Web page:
The Parsippany-Troy Hills Township Council approved a controversial rezoning ordinance on first reading with well over 500 members of the community, both for and against the rezoning, during Tuesday's meeting.
The ordinance, which rezones a tract of land in the Waterview complex was passed on first reading in a 3-1 vote after a colorful two and a half hour meeting complete with applause, shouting, cheers, hisses and boos from both sides of the issue.
The rezoning changes the area to a mixed retail, commercial and residential overlay district which paves the way for a potential development of a 26.6-acre tract in what is currently a part of the 132-acre property known as the Waterview Corporate Park. A developer, RDR, plans to build a Whole Foods Market and townhouse community on the tract.
The next step, said Township Attorney John Inglesino, is for the proposal to go before the Planning Board for a decision on whether or not it is consistent with the town's master plan. It would then come back before the council for a presentation by the township planner on traffic issues and fiscal impact, as well as comments from the public and a final vote.
In attendance of Tuesday's meeting were members of a local opposition group, Citizens for Health, Safety and Welfare, made up of Parsippany and Mountain Lakes residents, has opposed the development since it was first proposed.
The group previously said they would try to prevent the Township Council from acting on the ordinance by flooding the meeting with enough people to exceed the maximum capacity and have it shut down. However, the auditorium holds approximately 1,200 people and they fell drastically short.
Also in attendance were union members who came out in support of the project.
In total, about 30 members of the community appraoched the microphone during the public portion of the meeting both to slam and speak in favor of the Waterview development proposal.
The opposition opined that the project will have negative impacts on the township such as traffic, pollution, noise, crime, flooding and a plethora of other problems.
“I have a lot of concerns such as the pollution, traffic, noise and everything that's going to go along with it,” said Bob Sudol who's house sits within 200 feet of the proposed property. “The fact that Whole Foods and two box stores means that this area is going to be busy 24/7, 365 days a year. This is impacting not only myself but all my neighbors.”
He is also concerned about water runoff onto his and his neighbor's properties from impervious surface from the blacktop, he said.
Inglesino answered that the applicant will be compelled by law to prove that it will meet New Jersey Division of Environmental Protection regulations and not create water runoff to adjacent properties.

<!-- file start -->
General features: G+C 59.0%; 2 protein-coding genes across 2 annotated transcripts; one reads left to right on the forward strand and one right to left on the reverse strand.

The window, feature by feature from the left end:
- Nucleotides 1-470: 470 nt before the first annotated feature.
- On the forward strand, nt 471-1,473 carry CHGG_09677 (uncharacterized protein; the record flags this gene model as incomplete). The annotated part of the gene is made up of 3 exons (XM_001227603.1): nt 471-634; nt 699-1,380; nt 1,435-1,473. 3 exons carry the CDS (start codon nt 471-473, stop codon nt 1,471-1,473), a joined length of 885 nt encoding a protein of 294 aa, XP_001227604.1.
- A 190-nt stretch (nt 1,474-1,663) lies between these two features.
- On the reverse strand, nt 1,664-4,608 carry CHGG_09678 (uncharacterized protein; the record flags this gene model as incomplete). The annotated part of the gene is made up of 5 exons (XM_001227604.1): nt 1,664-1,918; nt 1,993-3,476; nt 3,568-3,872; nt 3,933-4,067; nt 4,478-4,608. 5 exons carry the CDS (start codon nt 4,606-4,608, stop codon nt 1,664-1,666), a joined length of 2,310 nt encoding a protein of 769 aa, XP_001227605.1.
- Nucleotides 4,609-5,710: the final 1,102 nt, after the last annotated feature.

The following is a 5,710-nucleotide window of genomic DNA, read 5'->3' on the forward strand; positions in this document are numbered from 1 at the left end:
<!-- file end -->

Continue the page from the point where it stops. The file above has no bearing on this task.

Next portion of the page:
“The last meeting I attended here there were very serious concerns for having ample police to do the job that has always been done and been done well,” said Ron Owens of Intervale Road.
He also asked the council who had read the studies on how many police officers would be needed if the proposal were to go through.
“There is no doubt there will be an increase in crime,” said Councilman Paul Carifi, Jr. but Barberio said the township will conduct its own study.
Those in support of the proposed development expressed that the project will bring work to Parsippany as well as positive impacts on taxes and ratables.
“People have families in Parsippany that have an extra part-time job that gets them through their life and gets them food to feed their families,” said Mayor James Barberio in response to a comment about the new jobs only being temporary or part-time.
“I find it hard to pay my taxes now with a job,” said Arne Berg, a Halsey Road resident of 54 years. “The taxes from this place is supposed to be around $20 to $22 million in 20 years, there's a study on that. I don't want to lose that ratable. We need money for the town, the schools and the police.”
Councilmen Michael DePierro, Jonathan Nelson and Council President Brian Stanton voted in favor of approal for first reading. Councilman Paul Carifi, Jr. voted against. Council Vice President Vincent Ferrara was absent from the meeting.
“I have stated that all along we should be filling our retail and offices spaces that we have and we need to refurbish, reconstruct what we have which would in turn bring work for union workers,” said Carifi. “That being said, like I stated from the very beginning I feel that the impact on the quality of life to the residents of Parsippany far outweighs the positives for this project and I vote no.”
“An introduction is not adoption, we are not voting on the ordinacne,” said Nelson explaining his affirmative vote. “Many times ordinances are introduced and they are not passed so be mindful of that.”
The ordinance is up for second reading and adoption at the Sept. 17 meeting including a presentation and public comment. The meeting will be held at 7:30 p.m. at Parsippany Hills High School.